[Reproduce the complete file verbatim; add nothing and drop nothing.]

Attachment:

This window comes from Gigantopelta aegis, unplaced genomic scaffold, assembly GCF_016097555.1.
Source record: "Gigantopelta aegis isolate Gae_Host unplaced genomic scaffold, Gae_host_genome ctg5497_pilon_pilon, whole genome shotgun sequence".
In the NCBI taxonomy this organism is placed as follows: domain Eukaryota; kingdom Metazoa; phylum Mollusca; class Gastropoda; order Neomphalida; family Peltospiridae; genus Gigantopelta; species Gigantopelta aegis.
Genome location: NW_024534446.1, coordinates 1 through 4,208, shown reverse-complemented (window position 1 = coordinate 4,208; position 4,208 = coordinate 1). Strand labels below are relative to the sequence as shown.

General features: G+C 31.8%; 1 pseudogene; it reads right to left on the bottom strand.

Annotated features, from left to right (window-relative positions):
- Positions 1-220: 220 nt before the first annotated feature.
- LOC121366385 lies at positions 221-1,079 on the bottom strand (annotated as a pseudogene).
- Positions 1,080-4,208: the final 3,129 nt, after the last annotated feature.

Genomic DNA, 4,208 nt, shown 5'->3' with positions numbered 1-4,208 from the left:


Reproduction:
This window comes from Gigantopelta aegis, unplaced genomic scaffold, assembly GCF_016097555.1.
Source record: "Gigantopelta aegis isolate Gae_Host unplaced genomic scaffold, Gae_host_genome ctg5497_pilon_pilon, whole genome shotgun sequence".
In the NCBI taxonomy this organism is placed as follows: domain Eukaryota; kingdom Metazoa; phylum Mollusca; class Gastropoda; order Neomphalida; family Peltospiridae; genus Gigantopelta; species Gigantopelta aegis.
Genome location: NW_024534446.1, coordinates 1 through 4,208, shown reverse-complemented (window position 1 = coordinate 4,208; position 4,208 = coordinate 1). Strand labels below are relative to the sequence as shown.

General features: G+C 31.8%; 1 pseudogene; it reads right to left on the bottom strand.

Annotated features, from left to right (window-relative positions):
- Positions 1-220: 220 nt before the first annotated feature.
- LOC121366385 lies at positions 221-1,079 on the bottom strand (annotated as a pseudogene).
- Positions 1,080-4,208: the final 3,129 nt, after the last annotated feature.

Genomic DNA, 4,208 nt, shown 5'->3' with positions numbered 1-4,208 from the left: